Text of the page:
A nine-judge Constitution Bench of the Supreme Court, led by Chief Justice of India J.S. Khehar on August 24, 2017 ruled that the right to privacy is intrinsic to life and liberty, thus coming under Article 21, and comes under the various fundamental freedoms in PART III of the Indian Constitution.
All the nine judges — Justices J. Chelameswar, S.A. Bobde, R.K. Agrawal, R.F. Nariman, A.M. Sapre, D.Y. Chandrachud, S.K. Kaul and S. Abdul Nazeer — also shared the same view.arrive at the same conclusion, though through different but concurring judgments, that right to privacy is intrinsic to right to life and liberty.
The Court overruled its verdicts in the 1950 M.P. Sharma case (eight-judge Bench) and the 1961 Kharak Singh case (six-judge bench) that right to privacy is not protected under the Constitution.
The verdict will have a crucial bearing on the government’s Aadhaar scheme that collects personal details, biometrics to identify beneficiaries for accessing social benefits and government welfare scheme. A bunch of petitions were filed in the Supreme Court in 2015 challenging Aadhaar as a breach of privacy, informational self-determination and bodily integrity.
Privacy can also extend to other aspects, including bodily integrity, personal autonomy, informational self-determination, protection from State surveillance, dignity, confidentiality, compelled speech, freedom to dissent or move or think.

Arguments in the right to privacy and Aadhaar case

The petitioners argued that Aadhaar enrollment is the means to a “Totalitarian State” and an open invitation for personal data leakage. The government countered that the right to privacy of an “elite few” is submissive to the right of the masses to lead a dignified life in a developing country. It said informational privacy does not exist before compelling State interests and is not an absolute right.
It reasoned that collection and use of personal data of citizens for Aadhaar — now a law under the Aadhaar (Targeted Delivery of Financial and Other Subsidies, Benefits and Services) Act of 2016 — benefits the lives of millions of poor by giving them direct access to public benefits, subsidies, education, food, health and shelter, among other basic rights.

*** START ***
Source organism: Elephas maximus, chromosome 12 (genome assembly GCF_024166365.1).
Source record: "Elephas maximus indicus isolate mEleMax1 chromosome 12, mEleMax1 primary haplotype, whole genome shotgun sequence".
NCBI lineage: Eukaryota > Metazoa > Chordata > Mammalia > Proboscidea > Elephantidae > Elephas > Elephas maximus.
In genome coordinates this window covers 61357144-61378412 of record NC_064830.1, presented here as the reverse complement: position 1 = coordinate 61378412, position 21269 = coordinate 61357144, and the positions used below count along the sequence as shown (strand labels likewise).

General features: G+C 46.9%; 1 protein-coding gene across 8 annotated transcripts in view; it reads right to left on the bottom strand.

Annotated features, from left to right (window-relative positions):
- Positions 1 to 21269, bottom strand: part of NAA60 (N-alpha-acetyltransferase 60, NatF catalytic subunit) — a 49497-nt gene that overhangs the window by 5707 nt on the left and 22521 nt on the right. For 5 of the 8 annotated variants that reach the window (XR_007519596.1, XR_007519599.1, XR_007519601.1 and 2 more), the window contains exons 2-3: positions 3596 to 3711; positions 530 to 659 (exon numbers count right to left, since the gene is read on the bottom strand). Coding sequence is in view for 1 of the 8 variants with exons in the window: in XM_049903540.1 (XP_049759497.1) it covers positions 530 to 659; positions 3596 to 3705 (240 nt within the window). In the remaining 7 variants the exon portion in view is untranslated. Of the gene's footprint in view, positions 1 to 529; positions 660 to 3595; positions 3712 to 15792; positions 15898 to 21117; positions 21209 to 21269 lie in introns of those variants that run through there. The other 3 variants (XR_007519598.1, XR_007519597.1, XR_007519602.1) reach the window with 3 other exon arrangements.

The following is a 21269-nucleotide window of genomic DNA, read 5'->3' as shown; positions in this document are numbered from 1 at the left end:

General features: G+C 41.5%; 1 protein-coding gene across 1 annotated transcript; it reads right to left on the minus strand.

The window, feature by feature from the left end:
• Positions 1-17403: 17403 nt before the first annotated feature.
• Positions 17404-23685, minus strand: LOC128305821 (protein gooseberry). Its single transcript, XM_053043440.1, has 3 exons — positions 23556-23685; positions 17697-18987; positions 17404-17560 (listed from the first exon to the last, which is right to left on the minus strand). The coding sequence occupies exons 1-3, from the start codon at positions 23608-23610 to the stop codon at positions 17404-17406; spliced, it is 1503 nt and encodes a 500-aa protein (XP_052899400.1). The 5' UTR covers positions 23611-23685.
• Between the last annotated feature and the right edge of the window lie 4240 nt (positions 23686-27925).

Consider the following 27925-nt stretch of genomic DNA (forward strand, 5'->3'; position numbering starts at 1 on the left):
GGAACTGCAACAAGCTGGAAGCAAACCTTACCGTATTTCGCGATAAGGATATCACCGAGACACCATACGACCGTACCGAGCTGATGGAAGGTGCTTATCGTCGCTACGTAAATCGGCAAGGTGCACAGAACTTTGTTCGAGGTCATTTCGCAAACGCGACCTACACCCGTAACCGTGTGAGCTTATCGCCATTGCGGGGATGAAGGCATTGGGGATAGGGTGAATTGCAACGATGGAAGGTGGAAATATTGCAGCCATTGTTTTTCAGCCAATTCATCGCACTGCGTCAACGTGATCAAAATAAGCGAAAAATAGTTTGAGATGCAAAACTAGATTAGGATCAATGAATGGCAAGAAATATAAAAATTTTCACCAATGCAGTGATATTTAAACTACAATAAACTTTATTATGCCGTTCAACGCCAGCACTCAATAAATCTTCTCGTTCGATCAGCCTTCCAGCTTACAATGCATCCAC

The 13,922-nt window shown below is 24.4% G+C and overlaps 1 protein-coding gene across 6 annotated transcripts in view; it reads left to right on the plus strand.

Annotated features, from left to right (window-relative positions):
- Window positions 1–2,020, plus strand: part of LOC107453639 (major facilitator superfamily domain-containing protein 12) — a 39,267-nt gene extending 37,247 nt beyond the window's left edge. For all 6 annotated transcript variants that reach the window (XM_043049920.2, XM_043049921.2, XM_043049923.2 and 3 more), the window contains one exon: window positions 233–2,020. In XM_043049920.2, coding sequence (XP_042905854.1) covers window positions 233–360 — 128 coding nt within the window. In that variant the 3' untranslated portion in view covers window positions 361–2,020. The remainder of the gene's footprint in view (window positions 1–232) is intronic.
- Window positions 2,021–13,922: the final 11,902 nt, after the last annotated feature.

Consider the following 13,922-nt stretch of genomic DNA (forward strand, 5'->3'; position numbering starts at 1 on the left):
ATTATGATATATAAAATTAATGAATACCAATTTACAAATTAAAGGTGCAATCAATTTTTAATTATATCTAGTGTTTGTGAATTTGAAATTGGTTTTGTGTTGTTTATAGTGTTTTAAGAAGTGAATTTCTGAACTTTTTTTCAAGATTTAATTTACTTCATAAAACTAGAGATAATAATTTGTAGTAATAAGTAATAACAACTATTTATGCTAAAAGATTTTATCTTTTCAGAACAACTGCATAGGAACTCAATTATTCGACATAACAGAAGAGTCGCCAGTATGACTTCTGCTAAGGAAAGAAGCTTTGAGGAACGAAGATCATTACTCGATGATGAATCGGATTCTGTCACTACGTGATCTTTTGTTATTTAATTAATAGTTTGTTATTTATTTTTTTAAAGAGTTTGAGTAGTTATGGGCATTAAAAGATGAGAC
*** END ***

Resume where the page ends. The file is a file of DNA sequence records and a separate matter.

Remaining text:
The government claimed Aadhaar is a panacea to end corruption in public distribution, money laundering and terror funding. Plagued by contradictions in past judicial pronouncements on whether privacy is a fundamental right or not, a five-judge Constitution Bench of the Supreme Court finally decided to refer the question to a nine-judge Bench.
The apprehension expressed by the Supreme Court about collection and use of data is the risk of personal information falling in the hands of private players and service providers.
Both the government and the service providers collect personal data like mobile phone numbers, bank details, addresses, date of birth, sexual identities, health records, ownership of property and taxes without providing safeguards from third parties. National programmes like Aadhaar, NATGRID, CCTNS, RSYB, DNA profiling, reproductive rights of women, privileged communications and brain mapping involve collection of personal data, including fingerprints, iris scans, bodily samples, and their storage in electronic form.
The Law Commission had recently forwarded a Bill on Human DNA profiling. All this adds to the danger of data leakage.
The Supreme Court had repeatedly asked the government whether it had plans to set up a “robust data protection mechanism”.
On the final day of the arguments on August 6, 2017, the Bench reiterated that the “State is obliged to put a robust personal data protection mechanism in place in this digital age”.